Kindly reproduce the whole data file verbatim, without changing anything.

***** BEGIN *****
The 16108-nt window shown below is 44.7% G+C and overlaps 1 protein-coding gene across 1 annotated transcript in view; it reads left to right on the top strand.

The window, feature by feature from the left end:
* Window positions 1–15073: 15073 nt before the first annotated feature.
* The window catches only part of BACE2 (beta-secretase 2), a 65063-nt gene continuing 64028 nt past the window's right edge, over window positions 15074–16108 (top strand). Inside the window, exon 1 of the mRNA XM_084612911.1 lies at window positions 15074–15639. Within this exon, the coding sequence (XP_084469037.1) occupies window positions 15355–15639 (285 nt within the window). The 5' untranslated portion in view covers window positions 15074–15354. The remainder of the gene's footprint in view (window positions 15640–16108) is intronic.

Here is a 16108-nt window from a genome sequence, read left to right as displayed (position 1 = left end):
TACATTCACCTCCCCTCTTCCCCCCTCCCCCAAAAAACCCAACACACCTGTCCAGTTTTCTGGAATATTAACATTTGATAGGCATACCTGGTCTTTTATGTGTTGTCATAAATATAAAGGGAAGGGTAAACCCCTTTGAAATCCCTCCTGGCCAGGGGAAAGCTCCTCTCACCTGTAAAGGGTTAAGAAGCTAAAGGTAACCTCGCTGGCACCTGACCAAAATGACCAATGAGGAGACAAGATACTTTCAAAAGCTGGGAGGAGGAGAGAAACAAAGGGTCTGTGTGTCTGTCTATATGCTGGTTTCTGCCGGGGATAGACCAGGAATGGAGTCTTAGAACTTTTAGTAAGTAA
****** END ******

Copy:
The 16108-nt window shown below is 44.7% G+C and overlaps 1 protein-coding gene across 1 annotated transcript in view; it reads left to right on the top strand.

The window, feature by feature from the left end:
* Window positions 1–15073: 15073 nt before the first annotated feature.
* The window catches only part of BACE2 (beta-secretase 2), a 65063-nt gene continuing 64028 nt past the window's right edge, over window positions 15074–16108 (top strand). Inside the window, exon 1 of the mRNA XM_084612911.1 lies at window positions 15074–15639. Within this exon, the coding sequence (XP_084469037.1) occupies window positions 15355–15639 (285 nt within the window). The 5' untranslated portion in view covers window positions 15074–15354. The remainder of the gene's footprint in view (window positions 15640–16108) is intronic.

Here is a 16108-nt window from a genome sequence, read left to right as displayed (position 1 = left end):
TACATTCACCTCCCCTCTTCCCCCCTCCCCCAAAAAACCCAACACACCTGTCCAGTTTTCTGGAATATTAACATTTGATAGGCATACCTGGTCTTTTATGTGTTGTCATAAATATAAAGGGAAGGGTAAACCCCTTTGAAATCCCTCCTGGCCAGGGGAAAGCTCCTCTCACCTGTAAAGGGTTAAGAAGCTAAAGGTAACCTCGCTGGCACCTGACCAAAATGACCAATGAGGAGACAAGATACTTTCAAAAGCTGGGAGGAGGAGAGAAACAAAGGGTCTGTGTGTCTGTCTATATGCTGGTTTCTGCCGGGGATAGACCAGGAATGGAGTCTTAGAACTTTTAGTAAGTAA